Welcome to the Chop Shop, Josh Donaldson

The Braves made an early off-season splash by signing veteran third baseman Josh Donaldson to a one-year contract. He’ll take over at the hot corner and will likely hit cleanup behind a trio of established and rising stars. Now on his third team in one year, let’s dive into the park factors to figure out how the move might affect his hitting performance.

I’ll include both teams he played for in 2018. Note that these park factors are from 2017, so they may have changed since. Also a reminder that the park factors have already been halved to reflect home games only occurring in half the total games. The best offensive park for each metric will be highlighted in yellow and worst in red.

Park Factor Comparison
Team 1B as R 2B as R 3B as R HR as R
Blue Jays 96 107 96 102
Indians 98 103 83 99
Braves 100 103 90 95
Park Factor Comparison
Blue Jays 100 99 99 99 100 98
Indians 100 100 101 97 101 92
Braves 100 97 100 100 103 101

Not surprisingly, we find that Toronto leads the pack in three of four hit types, while Atlanta tops singles, even though it’s merely neutral. As a result, the move to Atlanta might boost Donaldson’s BABIP marginally, but could potentially reduce his double and homer totals. Obviously, the loss of both of those would hurt his fantasy value. Even worse is that Atlanta is the worst park of the three for home runs, suppressing them by 10%, while Toronto boosts them by 4% and Cleveland reduces them by 2%. That’s a meaningful difference.

Moving on to the plate discipline and batted ball metrics, we find that oddly, all three parks are exactly neutral for strikeouts. Walks are pretty close, but Atlanta is the worst park, which could result in a hit to his walk rate.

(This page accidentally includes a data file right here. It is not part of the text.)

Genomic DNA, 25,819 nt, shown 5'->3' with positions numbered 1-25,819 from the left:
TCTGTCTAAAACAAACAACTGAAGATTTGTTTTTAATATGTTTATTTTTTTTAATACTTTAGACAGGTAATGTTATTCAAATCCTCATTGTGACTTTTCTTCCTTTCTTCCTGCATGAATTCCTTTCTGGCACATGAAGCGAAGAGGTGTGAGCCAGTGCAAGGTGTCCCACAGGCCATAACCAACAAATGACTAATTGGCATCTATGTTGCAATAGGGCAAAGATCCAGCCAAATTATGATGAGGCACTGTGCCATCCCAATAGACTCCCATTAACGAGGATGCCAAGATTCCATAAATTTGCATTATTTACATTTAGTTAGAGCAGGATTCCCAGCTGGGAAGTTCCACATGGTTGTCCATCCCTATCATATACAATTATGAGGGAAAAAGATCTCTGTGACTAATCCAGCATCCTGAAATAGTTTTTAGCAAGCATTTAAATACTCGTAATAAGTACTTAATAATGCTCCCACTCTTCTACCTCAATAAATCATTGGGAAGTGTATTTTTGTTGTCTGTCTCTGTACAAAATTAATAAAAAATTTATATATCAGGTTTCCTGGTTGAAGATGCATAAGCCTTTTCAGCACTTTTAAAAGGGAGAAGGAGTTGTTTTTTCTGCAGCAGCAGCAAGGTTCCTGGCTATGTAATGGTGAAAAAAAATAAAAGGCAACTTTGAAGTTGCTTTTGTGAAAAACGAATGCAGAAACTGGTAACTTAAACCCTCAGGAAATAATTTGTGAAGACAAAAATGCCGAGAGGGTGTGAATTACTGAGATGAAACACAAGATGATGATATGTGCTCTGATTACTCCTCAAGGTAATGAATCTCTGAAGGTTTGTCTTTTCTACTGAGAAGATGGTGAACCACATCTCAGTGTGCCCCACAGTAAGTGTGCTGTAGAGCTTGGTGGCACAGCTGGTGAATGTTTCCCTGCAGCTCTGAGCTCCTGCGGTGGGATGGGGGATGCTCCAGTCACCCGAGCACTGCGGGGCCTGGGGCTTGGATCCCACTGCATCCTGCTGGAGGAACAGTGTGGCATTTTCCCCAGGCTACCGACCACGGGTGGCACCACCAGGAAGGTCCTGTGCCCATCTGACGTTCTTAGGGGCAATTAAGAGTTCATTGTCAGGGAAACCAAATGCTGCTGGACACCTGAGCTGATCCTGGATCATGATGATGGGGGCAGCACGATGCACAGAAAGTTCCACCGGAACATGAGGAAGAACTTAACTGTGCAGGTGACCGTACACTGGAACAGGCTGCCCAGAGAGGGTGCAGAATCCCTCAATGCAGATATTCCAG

Obviously, there’s no “good” or “bad” ground ball and fly ball rate, so those aren’t highlighted, but they are relatively close that it shouldn’t have much of an effect. Instead, we could look at the line drive rate, and this is one spot Atlanta was best in. A more favorable environment for line drives could also help boost his BABIP. Last is a significant difference in IFFB (infield fly balls). Cleveland suppressed the batted ball type the most, while Atlanta boosts pop-ups by a minor degree. That could have the effect of reducing Donaldson’s BABIP, which might be offset by any jump spurred by additional line drives.

So overall, we find that the park switch may hamper his home run total, reduce his walk rate, and probably be around neutral to slightly positive for his BABIP. That sounds like the move is a net negative, but not a killer. The good news is the Braves feature a solid offense, though even with Donaldson added, are still projected to produce slightly less batting value as per our depth charts.

Of course, the biggest question with Donaldson isn’t whether the park and team switch is a positive or negative for his fantasy value. It’s whether his health will affect him, either by forcing him to the DL, or nagging him enough to hamper his performance. I obviously can’t answer that, but do remember that he’ll be entering his age 33 season and is now coming off two injury marred seasons in a row. Furthermore, his strikeout rate and SwStk% marks both jumped to career worsts. Depending on his cost, I might be interested, but don’t expect a full rebound.

Mike Podhorzer is the 2015 Fantasy Sports Writers Association Baseball Writer of the Year. He produces player projections using his own forecasting system and is the author of the eBook Projecting X 2.0: How to Forecast Baseball Player Performance, which teaches you how to project players yourself. His projections helped him win the inaugural 2013 Tout Wars mixed draft league. Follow Mike on Twitter @MikePodhorzer and contact him via email.

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3 years ago

Do parks have a measured effect on walk & strikeout rates and batted ball distributions? Could this be skewed by the players who play there most?